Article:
The 10th Century Arab scientist-philosopher Al Hazen found that the common view, the one one held in Europe, was preposterous. He developed an alternative theory in which light traveled in straight lines and that the light emanated from sources such as the sun or a candle instead of the viewer's eye. When this light hit an object the reflected rays carried its image to the viewer's eye. When these rays entered the pupils of the eye, they are focused as the point of a visual cone. This idea was adopted in the Renaissance by artists such as Brunellschi who developed the principles of perspective. More importantly for our discussion of color, Al Hazen investigated the origins of the rainbow using glass spheres filled with water. He found that as the light was refracted by the water, the angle of refraction of separate rays of various components of the light were different. Rays of red light were bent least and blue rays of light were bent most. Thus a "spectrum" of different colored lights that matched the rainbow was produced.
Young's work had the form of a hypothesis. It remained for the physiological psychologist Hermann von Helmholtz a century later to postulate the existence of three types of color receptors, called cones, in the human eye that are stimulated by broad regions of the visible spectrum. Red light in one of these regions stimulated one type of cone, green light from the middle region could stimulate a second type of cone, and blue light in the final region stimulated the remaining cone. The relative degree of stimulation of these cones gives us perception of all of the colors that we see. We perceive sunlight as "white" because radiate from each of the three of the parts of the visible spectrum (red, green, and blue) stimulate the three cones in our eyes.
If an object reflects red and green light but not blue light, my eyes will see it as yellow. If a second object reflects just red and blue light, my eyes will see it as magenta. Yet another object reflecting just blue and green light appears cyan colored.
If you've been reading this skeptically, a good habit in reading, you may be wondering how this can possibly make sense in light of what you learned about colors in kindergarten. At an early age, most of us did a lot of coloring with crayons. We were taught, and soon verified for ourselves, that the primary colors were red, blue, and yellow. Using our crayons, we could combine any two of these to make the secondary colors: blue and red made purple, blue and yellow made green, and red and yellow made orange. The color wheel that we could make with crayons is quite different than Newton's color wheel. The primary colors that we learned in school, were red, blue, and yellow (NOT GREEN).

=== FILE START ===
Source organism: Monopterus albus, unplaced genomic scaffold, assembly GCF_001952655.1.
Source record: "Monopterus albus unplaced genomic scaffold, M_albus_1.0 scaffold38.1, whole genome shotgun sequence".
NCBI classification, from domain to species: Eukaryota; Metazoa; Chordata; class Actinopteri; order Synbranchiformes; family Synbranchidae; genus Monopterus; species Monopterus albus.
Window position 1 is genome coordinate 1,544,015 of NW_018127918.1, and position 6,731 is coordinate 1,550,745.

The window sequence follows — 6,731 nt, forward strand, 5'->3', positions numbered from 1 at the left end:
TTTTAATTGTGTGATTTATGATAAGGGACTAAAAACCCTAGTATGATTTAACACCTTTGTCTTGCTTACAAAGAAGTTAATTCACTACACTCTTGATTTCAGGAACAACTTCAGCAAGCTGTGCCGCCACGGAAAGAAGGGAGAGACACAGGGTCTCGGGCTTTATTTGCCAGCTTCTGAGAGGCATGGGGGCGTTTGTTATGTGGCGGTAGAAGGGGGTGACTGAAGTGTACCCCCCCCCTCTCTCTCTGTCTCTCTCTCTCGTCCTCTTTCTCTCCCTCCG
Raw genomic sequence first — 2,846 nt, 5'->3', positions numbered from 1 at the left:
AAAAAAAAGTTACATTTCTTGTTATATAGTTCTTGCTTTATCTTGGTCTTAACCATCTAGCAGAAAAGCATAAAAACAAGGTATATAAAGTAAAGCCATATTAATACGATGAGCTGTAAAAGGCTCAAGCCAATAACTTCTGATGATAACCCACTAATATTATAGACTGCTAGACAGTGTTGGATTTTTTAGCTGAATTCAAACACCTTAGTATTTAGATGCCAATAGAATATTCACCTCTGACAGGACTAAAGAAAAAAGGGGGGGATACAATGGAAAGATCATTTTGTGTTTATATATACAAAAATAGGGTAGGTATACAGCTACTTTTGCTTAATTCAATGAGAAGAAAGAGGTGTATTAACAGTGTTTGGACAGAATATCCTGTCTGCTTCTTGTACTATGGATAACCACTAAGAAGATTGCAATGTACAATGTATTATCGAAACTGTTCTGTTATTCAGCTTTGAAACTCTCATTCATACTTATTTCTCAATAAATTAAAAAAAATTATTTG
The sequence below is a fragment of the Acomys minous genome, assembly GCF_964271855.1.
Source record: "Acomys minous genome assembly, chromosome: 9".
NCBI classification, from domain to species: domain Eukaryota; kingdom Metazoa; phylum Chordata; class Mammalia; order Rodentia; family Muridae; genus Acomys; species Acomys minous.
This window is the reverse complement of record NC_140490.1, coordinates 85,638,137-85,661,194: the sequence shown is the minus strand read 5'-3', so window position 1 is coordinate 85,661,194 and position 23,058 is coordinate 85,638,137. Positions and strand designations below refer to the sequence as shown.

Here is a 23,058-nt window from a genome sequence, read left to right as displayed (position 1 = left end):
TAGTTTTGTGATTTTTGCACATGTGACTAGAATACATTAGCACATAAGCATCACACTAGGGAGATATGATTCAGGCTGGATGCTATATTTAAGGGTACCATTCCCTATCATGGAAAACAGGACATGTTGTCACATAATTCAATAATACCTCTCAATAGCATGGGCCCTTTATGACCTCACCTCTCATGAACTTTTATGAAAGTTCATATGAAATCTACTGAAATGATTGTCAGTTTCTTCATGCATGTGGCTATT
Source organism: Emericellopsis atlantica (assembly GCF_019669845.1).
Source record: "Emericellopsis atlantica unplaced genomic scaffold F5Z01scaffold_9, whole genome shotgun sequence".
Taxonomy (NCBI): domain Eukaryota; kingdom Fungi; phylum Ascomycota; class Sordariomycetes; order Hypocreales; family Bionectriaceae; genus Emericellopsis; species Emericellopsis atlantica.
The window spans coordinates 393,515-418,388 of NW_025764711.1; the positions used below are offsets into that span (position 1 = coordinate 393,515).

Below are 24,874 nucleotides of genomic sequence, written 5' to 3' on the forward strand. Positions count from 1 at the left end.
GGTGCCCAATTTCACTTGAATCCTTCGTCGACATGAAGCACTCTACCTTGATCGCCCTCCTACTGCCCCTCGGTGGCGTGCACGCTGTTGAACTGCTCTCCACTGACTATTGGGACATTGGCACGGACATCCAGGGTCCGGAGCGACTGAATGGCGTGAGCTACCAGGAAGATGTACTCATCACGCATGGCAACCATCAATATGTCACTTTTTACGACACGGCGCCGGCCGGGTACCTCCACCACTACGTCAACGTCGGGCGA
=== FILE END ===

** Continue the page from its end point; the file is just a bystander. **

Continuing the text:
A CRAYON COLOR WHEEL
|This wheel was made in a similar way to that which we are going to construct our egg tempera color wheels: I used only three pigments. These, when used alone, produced the "primary" colors: red (top), blue (lower left), and yellow (lower right). Each of the "secondary colors", green, orange, and purple, were produced by coloring the same wedge with two different crayons. If you look at the wheel critically you'll notice that something is a bit off: the purple wedge appears very "muddy" -- not a nice purple at all -- and the orange wedge is slightly "muddy" as well. (We are going to spend some time considering why some pigments work well together and why others don't. By the end of the class you should be able to explain this to just about anyone.)|
The idea embodied in our grade-school color wheel is important. Artists have known for a long time that they could prepare a paint of a third color by mixing paints of two pigments. This is useful only if the results are predictable. And our color wheel does just that. It predicts that mixing blue and yellow gives green. In this particular case, it also tells us that the blue and red crayons in my box don't give an especially vibrant purple. Through experience, painters develop a keen sense of which pigments mix well to produce certain colors, which will give muddy colors or bright colors. In our class project, I want you to get some of the experience of being the painter who uses his eyes to tell him which mixtures of pigments will give useful colors for making paint. I also want you to be the chemist, who can use a conceptual model to explain why some new colors in our wheels are muddy and others aren't. Ultimately, we would like to be able to predict the color that would result from mixing two pigments.
|Let's consider for a moment the notion that the colors we see most of the time are the result of some sort of filters subtracting portions of the spectrum. If we had something that would take all of the RED out of WHITE LIGHT, the only two types of cones that would be stimulated in our eyes would be theose sensitive to the green and blue regions and we would see cyan. A cartoon of the three ideal subtractive filters that remove just the red or just the blue or just the green are shown at the right.|
What would happen if, there were two filters in sequence?
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